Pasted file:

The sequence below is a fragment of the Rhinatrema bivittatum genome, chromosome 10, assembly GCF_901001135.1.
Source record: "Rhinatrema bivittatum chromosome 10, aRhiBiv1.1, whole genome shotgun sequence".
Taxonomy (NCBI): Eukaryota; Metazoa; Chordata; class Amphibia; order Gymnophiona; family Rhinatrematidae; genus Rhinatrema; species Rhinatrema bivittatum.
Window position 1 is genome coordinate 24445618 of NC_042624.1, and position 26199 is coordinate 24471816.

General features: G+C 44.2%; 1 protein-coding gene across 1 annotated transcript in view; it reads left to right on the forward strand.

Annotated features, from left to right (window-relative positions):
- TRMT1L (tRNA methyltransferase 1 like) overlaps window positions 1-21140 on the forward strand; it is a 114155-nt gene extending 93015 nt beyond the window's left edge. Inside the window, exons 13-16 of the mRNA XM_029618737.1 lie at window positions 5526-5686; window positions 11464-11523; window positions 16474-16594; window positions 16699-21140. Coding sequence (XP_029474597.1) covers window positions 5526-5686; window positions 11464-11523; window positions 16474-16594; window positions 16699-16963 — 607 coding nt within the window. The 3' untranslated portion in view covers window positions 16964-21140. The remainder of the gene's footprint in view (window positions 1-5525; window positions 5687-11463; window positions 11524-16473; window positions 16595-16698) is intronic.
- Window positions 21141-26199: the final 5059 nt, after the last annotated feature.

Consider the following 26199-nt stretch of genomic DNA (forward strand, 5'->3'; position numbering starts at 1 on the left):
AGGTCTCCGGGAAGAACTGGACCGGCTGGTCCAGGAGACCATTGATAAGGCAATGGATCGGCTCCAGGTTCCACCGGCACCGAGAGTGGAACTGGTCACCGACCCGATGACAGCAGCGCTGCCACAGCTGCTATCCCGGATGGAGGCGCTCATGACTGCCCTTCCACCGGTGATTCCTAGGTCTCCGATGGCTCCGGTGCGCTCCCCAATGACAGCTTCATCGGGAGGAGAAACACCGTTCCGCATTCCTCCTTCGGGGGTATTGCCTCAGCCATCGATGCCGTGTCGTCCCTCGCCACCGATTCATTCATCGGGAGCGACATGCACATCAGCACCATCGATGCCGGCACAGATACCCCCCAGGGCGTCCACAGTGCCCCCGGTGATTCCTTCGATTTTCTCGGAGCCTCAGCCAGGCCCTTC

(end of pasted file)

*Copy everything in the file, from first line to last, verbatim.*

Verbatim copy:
The sequence below is a fragment of the Rhinatrema bivittatum genome, chromosome 10, assembly GCF_901001135.1.
Source record: "Rhinatrema bivittatum chromosome 10, aRhiBiv1.1, whole genome shotgun sequence".
Taxonomy (NCBI): Eukaryota; Metazoa; Chordata; class Amphibia; order Gymnophiona; family Rhinatrematidae; genus Rhinatrema; species Rhinatrema bivittatum.
Window position 1 is genome coordinate 24445618 of NC_042624.1, and position 26199 is coordinate 24471816.

General features: G+C 44.2%; 1 protein-coding gene across 1 annotated transcript in view; it reads left to right on the forward strand.

Annotated features, from left to right (window-relative positions):
- TRMT1L (tRNA methyltransferase 1 like) overlaps window positions 1-21140 on the forward strand; it is a 114155-nt gene extending 93015 nt beyond the window's left edge. Inside the window, exons 13-16 of the mRNA XM_029618737.1 lie at window positions 5526-5686; window positions 11464-11523; window positions 16474-16594; window positions 16699-21140. Coding sequence (XP_029474597.1) covers window positions 5526-5686; window positions 11464-11523; window positions 16474-16594; window positions 16699-16963 — 607 coding nt within the window. The 3' untranslated portion in view covers window positions 16964-21140. The remainder of the gene's footprint in view (window positions 1-5525; window positions 5687-11463; window positions 11524-16473; window positions 16595-16698) is intronic.
- Window positions 21141-26199: the final 5059 nt, after the last annotated feature.

Consider the following 26199-nt stretch of genomic DNA (forward strand, 5'->3'; position numbering starts at 1 on the left):
AGGTCTCCGGGAAGAACTGGACCGGCTGGTCCAGGAGACCATTGATAAGGCAATGGATCGGCTCCAGGTTCCACCGGCACCGAGAGTGGAACTGGTCACCGACCCGATGACAGCAGCGCTGCCACAGCTGCTATCCCGGATGGAGGCGCTCATGACTGCCCTTCCACCGGTGATTCCTAGGTCTCCGATGGCTCCGGTGCGCTCCCCAATGACAGCTTCATCGGGAGGAGAAACACCGTTCCGCATTCCTCCTTCGGGGGTATTGCCTCAGCCATCGATGCCGTGTCGTCCCTCGCCACCGATTCATTCATCGGGAGCGACATGCACATCAGCACCATCGATGCCGGCACAGATACCCCCCAGGGCGTCCACAGTGCCCCCGGTGATTCCTTCGATTTTCTCGGAGCCTCAGCCAGGCCCTTC